The Changeling by Victor LaValle
Apollo Kagwa has had strange dreams that have haunted him since childhood. An antiquarian book dealer with a business called Improbabilia, he is just beginning to settle into his new life as a committed and involved father, unlike his own father who abandoned him, when his wife Emma begins acting strange. Disconnected and uninterested in their new baby boy, Emma at first seems to be exhibiting all the signs of post-partum depression, but it quickly becomes clear that her troubles go far beyond that. Before Apollo can do anything to help, Emma commits a horrific act—beyond any parent’s comprehension—and vanishes, seemingly into thin air. Thus begins Apollo’s odyssey through a world he only thought he understood to find a wife and child who are nothing like he’d imagined. His quest begins when he meets a mysterious stranger who claims to have information about Emma’s whereabouts. Apollo then begins a journey that takes him to a forgotten island in the East River of New York City, a graveyard full of secrets, a forest in Queens where immigrant legends still live, and finally back to a place he thought he had lost forever. This dizzying tale is ultimately a story about family and the unfathomable secrets of the people we love.Summary via Goodreads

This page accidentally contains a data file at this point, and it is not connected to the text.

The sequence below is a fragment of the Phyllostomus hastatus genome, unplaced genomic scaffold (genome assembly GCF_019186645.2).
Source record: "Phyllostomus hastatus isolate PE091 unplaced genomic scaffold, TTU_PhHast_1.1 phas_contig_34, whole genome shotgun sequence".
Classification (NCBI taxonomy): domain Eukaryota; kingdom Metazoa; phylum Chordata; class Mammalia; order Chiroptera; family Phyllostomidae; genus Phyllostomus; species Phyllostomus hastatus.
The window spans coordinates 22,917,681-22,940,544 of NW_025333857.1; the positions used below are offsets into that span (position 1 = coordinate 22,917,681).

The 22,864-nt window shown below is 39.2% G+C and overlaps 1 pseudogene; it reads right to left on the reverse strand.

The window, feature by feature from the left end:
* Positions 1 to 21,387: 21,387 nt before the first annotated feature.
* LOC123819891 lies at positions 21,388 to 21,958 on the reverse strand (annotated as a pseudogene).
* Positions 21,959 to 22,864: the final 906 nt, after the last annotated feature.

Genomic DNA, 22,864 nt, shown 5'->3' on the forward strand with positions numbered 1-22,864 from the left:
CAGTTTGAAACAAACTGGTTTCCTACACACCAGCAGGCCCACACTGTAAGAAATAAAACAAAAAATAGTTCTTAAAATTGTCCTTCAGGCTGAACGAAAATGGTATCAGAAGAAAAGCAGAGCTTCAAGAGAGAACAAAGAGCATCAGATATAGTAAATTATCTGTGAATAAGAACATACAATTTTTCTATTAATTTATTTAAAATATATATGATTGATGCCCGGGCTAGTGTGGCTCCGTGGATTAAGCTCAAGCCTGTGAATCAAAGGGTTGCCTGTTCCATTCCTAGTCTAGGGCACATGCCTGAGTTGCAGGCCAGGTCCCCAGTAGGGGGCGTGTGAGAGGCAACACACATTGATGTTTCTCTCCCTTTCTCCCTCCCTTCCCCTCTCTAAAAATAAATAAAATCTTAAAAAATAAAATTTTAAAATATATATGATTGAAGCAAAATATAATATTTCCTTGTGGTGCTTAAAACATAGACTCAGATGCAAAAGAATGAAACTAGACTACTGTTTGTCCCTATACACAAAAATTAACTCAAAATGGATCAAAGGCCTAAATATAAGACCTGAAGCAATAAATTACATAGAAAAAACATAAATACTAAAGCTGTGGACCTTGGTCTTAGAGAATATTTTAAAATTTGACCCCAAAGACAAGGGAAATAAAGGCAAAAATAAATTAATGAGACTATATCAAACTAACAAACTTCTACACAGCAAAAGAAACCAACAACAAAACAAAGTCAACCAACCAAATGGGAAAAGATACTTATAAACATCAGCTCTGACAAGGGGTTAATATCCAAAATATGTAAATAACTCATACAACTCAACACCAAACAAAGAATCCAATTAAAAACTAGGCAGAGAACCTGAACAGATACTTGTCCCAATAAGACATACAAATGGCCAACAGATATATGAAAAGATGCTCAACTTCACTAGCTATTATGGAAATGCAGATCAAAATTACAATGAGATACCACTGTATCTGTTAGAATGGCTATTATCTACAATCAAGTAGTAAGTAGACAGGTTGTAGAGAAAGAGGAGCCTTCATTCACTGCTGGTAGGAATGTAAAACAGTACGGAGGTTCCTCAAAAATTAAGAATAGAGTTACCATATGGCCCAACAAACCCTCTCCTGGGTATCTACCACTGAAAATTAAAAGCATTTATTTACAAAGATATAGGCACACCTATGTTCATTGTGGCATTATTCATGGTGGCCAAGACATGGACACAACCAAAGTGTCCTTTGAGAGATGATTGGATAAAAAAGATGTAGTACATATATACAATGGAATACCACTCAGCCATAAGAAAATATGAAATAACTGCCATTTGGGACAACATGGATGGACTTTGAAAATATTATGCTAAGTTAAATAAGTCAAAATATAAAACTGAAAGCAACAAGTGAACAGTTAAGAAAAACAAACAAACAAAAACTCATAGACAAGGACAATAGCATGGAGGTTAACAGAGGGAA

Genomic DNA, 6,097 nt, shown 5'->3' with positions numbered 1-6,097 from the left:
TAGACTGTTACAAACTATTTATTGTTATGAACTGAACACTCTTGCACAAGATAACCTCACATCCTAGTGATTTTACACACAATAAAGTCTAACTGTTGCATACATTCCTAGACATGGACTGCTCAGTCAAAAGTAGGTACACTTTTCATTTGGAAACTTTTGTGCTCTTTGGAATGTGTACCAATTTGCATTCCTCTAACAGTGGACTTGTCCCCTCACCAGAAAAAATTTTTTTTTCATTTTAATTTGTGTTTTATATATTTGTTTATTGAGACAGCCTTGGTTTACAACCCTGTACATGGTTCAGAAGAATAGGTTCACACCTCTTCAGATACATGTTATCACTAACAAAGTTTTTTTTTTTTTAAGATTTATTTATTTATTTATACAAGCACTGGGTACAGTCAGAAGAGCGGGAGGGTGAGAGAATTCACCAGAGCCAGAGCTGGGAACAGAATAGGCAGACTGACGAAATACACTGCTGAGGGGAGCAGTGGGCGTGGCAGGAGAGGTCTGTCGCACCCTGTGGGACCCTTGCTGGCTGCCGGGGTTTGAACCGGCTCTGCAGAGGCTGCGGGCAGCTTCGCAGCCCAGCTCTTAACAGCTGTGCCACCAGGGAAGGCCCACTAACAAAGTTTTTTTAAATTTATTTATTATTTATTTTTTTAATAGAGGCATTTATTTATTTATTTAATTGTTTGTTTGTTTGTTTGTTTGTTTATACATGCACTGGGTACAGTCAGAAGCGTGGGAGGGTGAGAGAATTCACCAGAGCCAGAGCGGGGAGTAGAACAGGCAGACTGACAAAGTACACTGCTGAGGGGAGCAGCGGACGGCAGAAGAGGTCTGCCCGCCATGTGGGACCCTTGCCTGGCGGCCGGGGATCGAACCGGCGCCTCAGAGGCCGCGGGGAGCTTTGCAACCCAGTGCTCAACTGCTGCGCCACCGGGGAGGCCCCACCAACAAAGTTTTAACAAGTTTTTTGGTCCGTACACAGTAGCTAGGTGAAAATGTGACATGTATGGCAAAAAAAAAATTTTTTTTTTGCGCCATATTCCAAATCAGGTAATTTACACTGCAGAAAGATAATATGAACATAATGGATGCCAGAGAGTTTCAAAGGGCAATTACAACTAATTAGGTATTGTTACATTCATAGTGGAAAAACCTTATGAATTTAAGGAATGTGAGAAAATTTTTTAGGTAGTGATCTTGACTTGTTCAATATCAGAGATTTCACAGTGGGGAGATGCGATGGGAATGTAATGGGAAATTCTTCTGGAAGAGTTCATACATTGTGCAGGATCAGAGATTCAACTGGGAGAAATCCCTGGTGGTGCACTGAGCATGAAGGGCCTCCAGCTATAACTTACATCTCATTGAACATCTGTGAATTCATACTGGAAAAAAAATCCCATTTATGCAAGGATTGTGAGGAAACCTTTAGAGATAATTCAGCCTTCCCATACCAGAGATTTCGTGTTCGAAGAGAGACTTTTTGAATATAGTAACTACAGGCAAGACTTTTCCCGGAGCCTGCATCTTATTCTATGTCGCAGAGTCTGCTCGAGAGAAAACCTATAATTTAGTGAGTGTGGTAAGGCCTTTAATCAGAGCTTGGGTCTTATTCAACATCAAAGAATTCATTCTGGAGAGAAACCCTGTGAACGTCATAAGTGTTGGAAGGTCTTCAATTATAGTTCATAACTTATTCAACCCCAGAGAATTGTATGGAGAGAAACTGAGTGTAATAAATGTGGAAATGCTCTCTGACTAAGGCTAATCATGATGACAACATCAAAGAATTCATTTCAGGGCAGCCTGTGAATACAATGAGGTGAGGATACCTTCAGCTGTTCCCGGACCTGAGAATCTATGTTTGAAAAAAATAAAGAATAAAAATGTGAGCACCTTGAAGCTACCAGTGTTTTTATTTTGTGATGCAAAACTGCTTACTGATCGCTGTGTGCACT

I really enjoyed LaValle’s The Ballad of Black Tom and was looking to read more from him. I believe I put The Changeling on my TBR list when I was looking for successors to Emma Bull’s War for the Oaks. As I was reading I thought that The Changeling was like a cross between War for the Oaks and the movie Hereditary, so I guess it scratched that folklore-in-the-mordern-world itch!
I didn’t know where this book was going to take me and I really enjoyed that. I don’t know how much I want to say about the crux of this book because it surprised to me and I really don’t want to spoil it. There was a really great interplay between technology/social media and old world folklore. To me, if you’re going to tell urban fantasy stories, that’s what’s needed to be more than “Hey, look! A werewolf in the streets in the year 2018!” (Note: werewolves are an example here. There are no werewolves in this book.)
But, my other comparison is Hereditary. The Changeling is definitely horror. There are some horrific things, but also a pervasive sense distrust and wrongness throughout the story which makes it tense and discomfiting. The story is slow to get going, but that’s because LaValle carefully lays a base for these characters. Their pasts matter to the story; not just in making the reader care for them, but giving them reason for acting the way they do and what situations they find themselves in.
In general, I haven’t enjoyed a horror novel this much since Glen Hirshberg’s Motherless Child. Victor LaValle is fast becoming one of my favorite “new” authors.
Publication: Spiegel & Grau, 2017
My Copy: Overdrive/Kindle edition, Tempe Digital Library